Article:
A team of researchers, including Dr Mikko Tuomi of the University of Hertfordshire, have discovered 60 new planets orbiting stars near the Earth’s solar system, as well as evidence that there could be as many as 54 more on top of that. This could mean almost 120 new planets! This is a drawing of Gliese 411b, one of the 60 new planets.
Gliese 411b is a hot super-Earth with a rocky surface located in the fourth nearest star system to the Sun, making it the third nearest planetary system to the Sun. The significance of its discovery demonstrates that virtually all the nearest stars to the Sun have planets orbiting them. Planets that could be like Earth.
The results are based on observations taken over a 20 year period by US astronomers using the Keck-I telescope in Hawaii as part of the Lick-Carnegie Exoplanet Survey. During that time the team obtained almost 61,000 individual observations of 1,600 stars. Dr Tuomi, who was the only European-based researcher working on the project, led the group’s data analysis efforts that revealed the existence of the newly reported planets.
Dr Tuomi, from the University of Hertfordshire’s Centre for Astrophysics Research, said: ‘It is fascinating to think that when we look at the nearest stars, all of them appear to have planets orbiting them. This is something astronomers were not convinced about, even as little as five years ago. These new planets also help us better understand the formation processes of planetary systems and provide interesting targets for future efforts to image the planets directly.’
Crowning achievement as an Astronomer
The Lick-Carnegie Exoplanet Survey was started in 1996 by internationally renowned astronomers Steve Vogt and Geoffrey Marcy from the University of California and Paul Butler, from the Carnegie Institute of Science, in Washington. Dr Butler said: ‘This paper and data release is one of my crowning achievements as an Astronomer. It represents a good chunk of my life’s work.’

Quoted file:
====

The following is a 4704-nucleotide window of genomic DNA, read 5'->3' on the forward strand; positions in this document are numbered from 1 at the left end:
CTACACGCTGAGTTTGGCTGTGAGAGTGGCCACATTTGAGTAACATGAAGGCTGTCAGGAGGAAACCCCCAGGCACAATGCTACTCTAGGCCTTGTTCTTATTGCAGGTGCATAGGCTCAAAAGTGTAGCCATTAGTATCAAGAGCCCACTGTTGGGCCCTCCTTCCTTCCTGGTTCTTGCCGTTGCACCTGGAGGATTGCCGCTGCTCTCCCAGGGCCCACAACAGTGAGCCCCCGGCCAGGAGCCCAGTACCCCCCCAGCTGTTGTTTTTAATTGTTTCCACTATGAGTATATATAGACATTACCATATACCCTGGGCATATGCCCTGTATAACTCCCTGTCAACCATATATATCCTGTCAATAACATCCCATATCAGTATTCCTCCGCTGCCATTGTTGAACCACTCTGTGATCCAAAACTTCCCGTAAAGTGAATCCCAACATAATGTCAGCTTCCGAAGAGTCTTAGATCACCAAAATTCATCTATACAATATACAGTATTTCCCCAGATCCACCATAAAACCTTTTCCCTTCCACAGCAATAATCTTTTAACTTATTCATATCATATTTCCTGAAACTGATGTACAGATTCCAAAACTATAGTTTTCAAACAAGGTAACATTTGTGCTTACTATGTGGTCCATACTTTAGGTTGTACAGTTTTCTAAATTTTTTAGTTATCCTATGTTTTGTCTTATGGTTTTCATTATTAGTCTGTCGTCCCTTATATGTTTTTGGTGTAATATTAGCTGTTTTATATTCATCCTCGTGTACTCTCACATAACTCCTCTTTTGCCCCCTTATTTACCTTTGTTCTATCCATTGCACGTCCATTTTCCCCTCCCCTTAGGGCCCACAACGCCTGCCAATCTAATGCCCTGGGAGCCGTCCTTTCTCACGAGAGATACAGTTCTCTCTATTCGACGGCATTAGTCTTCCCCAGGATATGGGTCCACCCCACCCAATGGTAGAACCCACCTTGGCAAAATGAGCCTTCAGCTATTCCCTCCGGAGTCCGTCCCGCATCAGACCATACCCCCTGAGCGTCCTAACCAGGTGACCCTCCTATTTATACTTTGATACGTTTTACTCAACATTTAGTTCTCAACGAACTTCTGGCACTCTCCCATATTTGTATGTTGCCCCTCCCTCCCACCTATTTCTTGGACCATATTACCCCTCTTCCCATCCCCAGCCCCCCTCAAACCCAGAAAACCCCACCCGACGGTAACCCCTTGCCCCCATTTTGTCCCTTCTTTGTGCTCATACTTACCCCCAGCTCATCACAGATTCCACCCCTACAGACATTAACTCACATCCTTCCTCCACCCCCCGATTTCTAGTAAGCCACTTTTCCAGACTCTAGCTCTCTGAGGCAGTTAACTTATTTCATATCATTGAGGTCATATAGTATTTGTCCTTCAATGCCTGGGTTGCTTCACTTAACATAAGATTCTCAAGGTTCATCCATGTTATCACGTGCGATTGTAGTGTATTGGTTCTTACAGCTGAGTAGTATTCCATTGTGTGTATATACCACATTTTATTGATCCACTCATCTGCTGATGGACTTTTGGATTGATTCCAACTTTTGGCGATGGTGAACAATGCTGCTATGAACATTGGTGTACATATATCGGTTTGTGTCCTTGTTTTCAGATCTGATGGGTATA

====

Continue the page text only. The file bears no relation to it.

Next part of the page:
For over two decades the Lick-Carnegie survey has steadily increased scientists’ understanding of planets beyond the Solar System by enabling them to study the tiny wobbles of nearby stars caused by orbiting planets.
Dr Tuomi added: ‘Keck-I telescope and its instruments have been wonderful tools in establishing the current consensus that virtually all stars have planets orbiting them. These new discoveries will further help us characterise the population of planets in the immediate Solar neighbourhood.’
The group’s results were based on measuring small periodic changes in the target stars’ colours, indirectly revealing the existences of the planets. They detected the signatures of planets using the iodine cell radial velocity technique, which superimposes spectral lines from an iodine gaseous absorption cell onto the stellar absorption lines.
Hundreds of new planets
While the lines of the star move very slightly in response to orbiting bodies like planets, the iodine lines do not move, providing a precise reference point.
This radial velocity method has been used to discover hundreds of new planets orbiting nearby stars, including the recent discovery of Proxima b orbiting the nearest star to the Sun, Proxima Centauri, a discovery Dr Tuomi was also involved with.
Another aim of the astronomers was to democratise the search for planets. By making all the data taken with the Keck-I telescope publicly available, it ensured that the possibility for anybody to verify the team’s results by simply re-analysing the data and seeing the planets’ signals themselves.
Dr Tuomi added: ‘These results are possible thanks to the great efforts by the giants of the field, such as Paul Butler and Steve Vogt in painstakingly making observations over the years and developing instruments enabling the discoveries. The Keck planet survey has become an intergenerational project that keeps yielding important discoveries more than 20 years after it was initiated.’